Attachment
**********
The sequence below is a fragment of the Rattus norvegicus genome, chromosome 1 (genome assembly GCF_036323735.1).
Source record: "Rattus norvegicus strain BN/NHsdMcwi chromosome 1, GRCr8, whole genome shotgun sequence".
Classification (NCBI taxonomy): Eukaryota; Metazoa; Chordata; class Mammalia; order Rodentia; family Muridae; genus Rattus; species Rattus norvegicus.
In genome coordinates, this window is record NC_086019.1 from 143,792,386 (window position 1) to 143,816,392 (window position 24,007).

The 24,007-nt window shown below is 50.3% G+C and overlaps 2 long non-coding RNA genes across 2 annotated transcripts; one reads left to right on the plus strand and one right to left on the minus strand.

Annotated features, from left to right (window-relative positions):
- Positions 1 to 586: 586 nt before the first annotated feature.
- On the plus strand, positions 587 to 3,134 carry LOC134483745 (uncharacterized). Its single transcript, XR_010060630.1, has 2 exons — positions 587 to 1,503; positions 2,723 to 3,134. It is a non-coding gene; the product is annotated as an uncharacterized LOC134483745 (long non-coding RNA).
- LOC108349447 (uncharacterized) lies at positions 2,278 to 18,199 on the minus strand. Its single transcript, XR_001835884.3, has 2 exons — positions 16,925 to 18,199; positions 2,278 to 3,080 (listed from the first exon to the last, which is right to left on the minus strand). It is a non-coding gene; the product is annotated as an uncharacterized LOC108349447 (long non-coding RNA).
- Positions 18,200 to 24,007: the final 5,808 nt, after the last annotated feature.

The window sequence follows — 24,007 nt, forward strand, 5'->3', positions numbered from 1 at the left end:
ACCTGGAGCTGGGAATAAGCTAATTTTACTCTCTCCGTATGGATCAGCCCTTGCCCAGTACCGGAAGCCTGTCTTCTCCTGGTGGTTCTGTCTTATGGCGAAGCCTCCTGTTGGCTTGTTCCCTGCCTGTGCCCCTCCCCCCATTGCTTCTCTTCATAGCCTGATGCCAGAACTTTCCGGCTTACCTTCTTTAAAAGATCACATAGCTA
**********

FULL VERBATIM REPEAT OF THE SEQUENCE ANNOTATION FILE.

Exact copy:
The sequence below is a fragment of the Rattus norvegicus genome, chromosome 1 (genome assembly GCF_036323735.1).
Source record: "Rattus norvegicus strain BN/NHsdMcwi chromosome 1, GRCr8, whole genome shotgun sequence".
Classification (NCBI taxonomy): Eukaryota; Metazoa; Chordata; class Mammalia; order Rodentia; family Muridae; genus Rattus; species Rattus norvegicus.
In genome coordinates, this window is record NC_086019.1 from 143,792,386 (window position 1) to 143,816,392 (window position 24,007).

The 24,007-nt window shown below is 50.3% G+C and overlaps 2 long non-coding RNA genes across 2 annotated transcripts; one reads left to right on the plus strand and one right to left on the minus strand.

Annotated features, from left to right (window-relative positions):
- Positions 1 to 586: 586 nt before the first annotated feature.
- On the plus strand, positions 587 to 3,134 carry LOC134483745 (uncharacterized). Its single transcript, XR_010060630.1, has 2 exons — positions 587 to 1,503; positions 2,723 to 3,134. It is a non-coding gene; the product is annotated as an uncharacterized LOC134483745 (long non-coding RNA).
- LOC108349447 (uncharacterized) lies at positions 2,278 to 18,199 on the minus strand. Its single transcript, XR_001835884.3, has 2 exons — positions 16,925 to 18,199; positions 2,278 to 3,080 (listed from the first exon to the last, which is right to left on the minus strand). It is a non-coding gene; the product is annotated as an uncharacterized LOC108349447 (long non-coding RNA).
- Positions 18,200 to 24,007: the final 5,808 nt, after the last annotated feature.

The window sequence follows — 24,007 nt, forward strand, 5'->3', positions numbered from 1 at the left end:
ACCTGGAGCTGGGAATAAGCTAATTTTACTCTCTCCGTATGGATCAGCCCTTGCCCAGTACCGGAAGCCTGTCTTCTCCTGGTGGTTCTGTCTTATGGCGAAGCCTCCTGTTGGCTTGTTCCCTGCCTGTGCCCCTCCCCCCATTGCTTCTCTTCATAGCCTGATGCCAGAACTTTCCGGCTTACCTTCTTTAAAAGATCACATAGCTA